Petitioner relatedly claims that the state is responsible for the delay in this case because "every motion for appointment of counsel was denied, as was petitioner's pro se motion for trial transcripts and common law record." (D.E. 14 at 4.) However, Petitioner does not demonstrate that the state was inordinately slow in addressing these motions. For example, Petitioner states that he moved for appointment of counsel on June 1, 2004 (D.E. 14 at 4); that motion was initially denied on June 9, 2004. (Id., Ex. B at 7.)*fn8 Petitioner does not indicate on what date he filed the motion for transcripts that was denied on July 28, 2004, although the docket sheet from the Illinois Court of Appeals suggests that Petitioner filed a motion for transcripts on July 23, 2004. (D.E. 14, Ex. B at 7.) Under either scenario, Petitioner has failed to show that the Illinois courts unduly delayed in addressing his transcript request. Nor does Petitioner even attempt to explain why the appellate court was in error when it denied his motions. Courts typically have threshold requirements for motions such as requests for appointment of counsel — for example, requirements to file affidavits of indigency so as to ensure that public resources are not being squandered inappropriately, see generally Zaun v. Dobbin, 628 F.2d 990, 993 (7th Cir. 1980) (discussing indigency showing required under various circumstances in federal courts) — and Petitioner offers no reason to believe that the Illinois appellate court's rulings on his motions were erroneous or an abuse of discretion.*fn9 Given that Petitioner had retained counsel at the trial level, there is no basis even to think that the appellate court could have responsibly assumed, based on verified papers presented in the trial court at a different time, that Petitioner likely qualified for appointed counsel.*fn10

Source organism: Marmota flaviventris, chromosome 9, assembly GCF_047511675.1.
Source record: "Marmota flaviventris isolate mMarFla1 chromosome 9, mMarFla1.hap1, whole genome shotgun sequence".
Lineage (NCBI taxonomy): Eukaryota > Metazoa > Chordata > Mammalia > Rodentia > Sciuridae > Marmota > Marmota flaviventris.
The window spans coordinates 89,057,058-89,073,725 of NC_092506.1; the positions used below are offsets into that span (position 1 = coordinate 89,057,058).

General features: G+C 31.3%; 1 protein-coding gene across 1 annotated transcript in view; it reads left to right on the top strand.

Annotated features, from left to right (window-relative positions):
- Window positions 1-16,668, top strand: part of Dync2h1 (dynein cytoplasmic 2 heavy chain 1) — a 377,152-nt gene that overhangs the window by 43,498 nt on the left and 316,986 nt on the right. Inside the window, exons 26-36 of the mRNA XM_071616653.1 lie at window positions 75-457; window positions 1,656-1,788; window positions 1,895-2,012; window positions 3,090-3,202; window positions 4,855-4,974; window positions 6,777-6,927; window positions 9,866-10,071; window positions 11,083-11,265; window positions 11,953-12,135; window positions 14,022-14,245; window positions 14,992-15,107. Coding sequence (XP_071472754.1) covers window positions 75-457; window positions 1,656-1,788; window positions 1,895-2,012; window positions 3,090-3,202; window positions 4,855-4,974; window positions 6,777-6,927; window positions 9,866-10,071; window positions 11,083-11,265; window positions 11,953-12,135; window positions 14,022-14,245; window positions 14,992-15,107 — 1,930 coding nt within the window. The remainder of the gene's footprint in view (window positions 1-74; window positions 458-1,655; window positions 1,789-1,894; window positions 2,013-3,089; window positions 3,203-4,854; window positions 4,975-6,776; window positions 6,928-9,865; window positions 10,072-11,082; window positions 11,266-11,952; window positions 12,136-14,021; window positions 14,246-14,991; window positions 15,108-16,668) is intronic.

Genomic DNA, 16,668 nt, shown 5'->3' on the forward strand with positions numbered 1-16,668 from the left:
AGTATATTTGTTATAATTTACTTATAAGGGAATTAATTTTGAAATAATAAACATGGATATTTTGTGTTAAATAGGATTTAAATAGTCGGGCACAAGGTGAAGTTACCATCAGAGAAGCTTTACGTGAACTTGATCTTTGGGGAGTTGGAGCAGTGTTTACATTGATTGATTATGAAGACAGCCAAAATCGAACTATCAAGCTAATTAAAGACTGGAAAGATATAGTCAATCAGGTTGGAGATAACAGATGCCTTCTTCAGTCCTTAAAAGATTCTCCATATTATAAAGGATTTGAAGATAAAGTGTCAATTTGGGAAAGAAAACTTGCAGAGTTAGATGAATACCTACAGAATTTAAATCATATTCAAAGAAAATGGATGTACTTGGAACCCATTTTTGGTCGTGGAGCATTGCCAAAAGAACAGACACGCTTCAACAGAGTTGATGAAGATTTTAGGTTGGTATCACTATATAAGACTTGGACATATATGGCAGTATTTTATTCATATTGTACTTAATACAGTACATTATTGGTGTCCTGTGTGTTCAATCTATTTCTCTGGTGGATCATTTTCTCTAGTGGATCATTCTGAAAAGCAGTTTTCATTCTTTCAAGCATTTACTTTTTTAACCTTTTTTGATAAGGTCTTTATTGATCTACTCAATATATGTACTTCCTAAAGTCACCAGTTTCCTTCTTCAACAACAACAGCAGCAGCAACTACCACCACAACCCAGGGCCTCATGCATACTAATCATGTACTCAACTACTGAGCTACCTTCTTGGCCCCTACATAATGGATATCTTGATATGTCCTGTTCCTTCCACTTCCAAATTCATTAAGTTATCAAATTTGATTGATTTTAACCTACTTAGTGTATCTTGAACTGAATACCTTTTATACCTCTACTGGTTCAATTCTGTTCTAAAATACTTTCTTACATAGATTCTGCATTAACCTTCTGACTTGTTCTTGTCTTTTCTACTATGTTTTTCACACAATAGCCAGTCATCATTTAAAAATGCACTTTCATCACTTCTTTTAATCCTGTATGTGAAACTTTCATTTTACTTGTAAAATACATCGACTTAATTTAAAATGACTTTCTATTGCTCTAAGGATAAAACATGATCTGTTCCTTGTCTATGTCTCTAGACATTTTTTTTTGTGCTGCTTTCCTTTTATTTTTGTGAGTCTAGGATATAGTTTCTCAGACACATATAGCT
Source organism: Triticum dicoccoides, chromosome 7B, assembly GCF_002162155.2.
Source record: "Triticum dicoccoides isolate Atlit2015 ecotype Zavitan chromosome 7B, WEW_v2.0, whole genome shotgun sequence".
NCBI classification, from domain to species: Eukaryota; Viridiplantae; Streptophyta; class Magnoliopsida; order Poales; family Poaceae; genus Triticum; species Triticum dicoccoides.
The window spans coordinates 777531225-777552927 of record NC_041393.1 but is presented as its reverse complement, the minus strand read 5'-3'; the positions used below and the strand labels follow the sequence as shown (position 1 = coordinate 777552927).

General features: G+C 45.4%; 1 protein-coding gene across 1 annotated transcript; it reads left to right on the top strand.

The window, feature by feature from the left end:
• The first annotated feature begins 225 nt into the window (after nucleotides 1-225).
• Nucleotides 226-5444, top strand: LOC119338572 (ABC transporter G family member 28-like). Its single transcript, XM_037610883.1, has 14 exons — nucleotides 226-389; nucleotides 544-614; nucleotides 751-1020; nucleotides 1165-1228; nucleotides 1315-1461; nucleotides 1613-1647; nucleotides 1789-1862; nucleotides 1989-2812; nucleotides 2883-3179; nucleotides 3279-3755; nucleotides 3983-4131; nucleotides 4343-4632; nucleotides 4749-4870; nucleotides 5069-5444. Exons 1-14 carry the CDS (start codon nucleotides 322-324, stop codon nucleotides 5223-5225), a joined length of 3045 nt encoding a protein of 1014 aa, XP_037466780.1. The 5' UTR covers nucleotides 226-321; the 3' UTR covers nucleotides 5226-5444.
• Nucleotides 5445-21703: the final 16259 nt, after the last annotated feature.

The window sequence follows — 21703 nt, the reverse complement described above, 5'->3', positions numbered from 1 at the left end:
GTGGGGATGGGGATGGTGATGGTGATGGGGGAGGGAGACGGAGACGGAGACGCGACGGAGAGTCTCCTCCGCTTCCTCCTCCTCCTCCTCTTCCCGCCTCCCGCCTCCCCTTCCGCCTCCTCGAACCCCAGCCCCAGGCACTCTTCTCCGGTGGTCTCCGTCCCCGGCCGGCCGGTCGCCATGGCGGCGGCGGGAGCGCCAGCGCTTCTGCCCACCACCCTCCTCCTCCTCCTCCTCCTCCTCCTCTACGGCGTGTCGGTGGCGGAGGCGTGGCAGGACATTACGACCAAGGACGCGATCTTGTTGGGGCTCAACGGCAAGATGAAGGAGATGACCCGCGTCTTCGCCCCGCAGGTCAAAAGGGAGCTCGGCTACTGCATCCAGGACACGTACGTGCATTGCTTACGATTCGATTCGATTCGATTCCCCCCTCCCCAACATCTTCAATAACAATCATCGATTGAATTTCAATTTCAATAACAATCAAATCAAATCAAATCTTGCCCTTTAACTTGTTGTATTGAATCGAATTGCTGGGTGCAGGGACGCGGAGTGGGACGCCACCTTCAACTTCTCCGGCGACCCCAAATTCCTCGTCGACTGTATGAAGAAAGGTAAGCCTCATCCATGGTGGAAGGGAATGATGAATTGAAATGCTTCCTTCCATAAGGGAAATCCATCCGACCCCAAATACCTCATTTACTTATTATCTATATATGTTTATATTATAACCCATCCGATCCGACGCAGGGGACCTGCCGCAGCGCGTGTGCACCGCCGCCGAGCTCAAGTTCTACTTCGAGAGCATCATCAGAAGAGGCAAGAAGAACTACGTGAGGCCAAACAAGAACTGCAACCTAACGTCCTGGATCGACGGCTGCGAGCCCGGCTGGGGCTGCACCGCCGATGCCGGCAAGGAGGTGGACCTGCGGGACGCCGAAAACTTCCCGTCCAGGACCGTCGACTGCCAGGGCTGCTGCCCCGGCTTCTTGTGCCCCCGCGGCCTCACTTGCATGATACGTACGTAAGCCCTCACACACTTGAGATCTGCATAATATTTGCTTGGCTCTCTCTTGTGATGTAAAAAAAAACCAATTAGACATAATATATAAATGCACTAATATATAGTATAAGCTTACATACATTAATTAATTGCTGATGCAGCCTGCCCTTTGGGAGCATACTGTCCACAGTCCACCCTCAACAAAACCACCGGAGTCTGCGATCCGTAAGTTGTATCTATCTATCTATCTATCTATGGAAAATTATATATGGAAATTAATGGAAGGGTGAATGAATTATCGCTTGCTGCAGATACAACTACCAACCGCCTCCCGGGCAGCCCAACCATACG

Petitioner's third argument is that the post-appointment delay is attributable to the state because the persons responsible for the delay — the Court Reporter and the Clerk — are state employees. (D.E. 14 at 5.) While some of the delay in the preparation of the transcripts might be "fault" that one might attribute to the state, Petitioner (and his retained counsel) materially contributed to the delay by failing to make a proper request for the transcripts until eighteen months after the trial ended. After the Appellate Defender's Office was appointed, the transcripts were requested in a reasonably timely fashion (approximately six weeks' time). (D.E. 13, Ex. E at 1, 3-4.) Even in federal court, voluminous transcripts can take a substantial amount of time to prepare accurately. Precedent acknowledges that the normal pace of appellate litigation can be time-consuming, such that a federal district court should be appropriately modest before considering the amount of public funds that a state legislature has devoted to court reporter services to be constitutionally inadequate (within the universe of competing demands on limited public funds, such as, for example, infant and senior health care, public education, and homeland security) such that a fundamental transformation of the federal-state habeas corpus framework is warranted. See Wilson v. Rowe, 454 F.2d 585, 587 (7th Cir. 1972) ("The principal, if not the only, complaint is that the state procedure is time-consuming. We do not find this to be a per se reason for federal intervention."); id. ("The answer does not lie, in our opinion, in the procedure here proposed which would tend to make the federal courts appellate reviewing courts of state criminal procedures. This is an office which federal habeas has not been, and is not intended to be, designed to serve."); see also Ad Hoc Comm. on Judicial Admin. v. Commonw. of Mass., 488 F.2d 1241, 1245-46 (1st Cir. 1973) (Campbell, J.) (rejecting claim that alleged failure of Massachusetts, its governor, and its state legislature to provide adequate "court facilities, judges, clerical personnel, and other facilities" violated the Sixth and Fourteenth Amendments, and stating that, "in this nation, the financing and, to an important extent, the organization of the judicial branches, federal and state, have been left to the people, through their legislature. While state courts have on rare occasions ordered the provision of assistance from the other branches, when they deemed their very capacity to continue functioning at stake, it would be both unprecedented and unseemly for a federal judge to attempt a reordering of state priorities.") (internal citation omitted). While the Court is not unsympathetic to Petitioner's frustration with the length of time it took to prepare transcripts of his trial, that delay was exacerbated by the belated nature of the request for the transcripts, and the Court is not persuaded that the delay, under the circumstances, warrants displacement of presumptive state appellate review mechanisms. See generally Perruquet, 390 F.3d at 514 (explaining that the exhaustion requirement is grounded in principles of federalism and comity between state and federal courts); Ward v. Hinsley, 377 F.3d 719, 726 (7th Cir. 2004) (same, and further emphasizing that "State courts have `initial responsibility for vindicating constitutional rights' in state criminal trials") (quoting Engle v. Isaac, 456 U.S. 107, 128 (U.S. 1982)).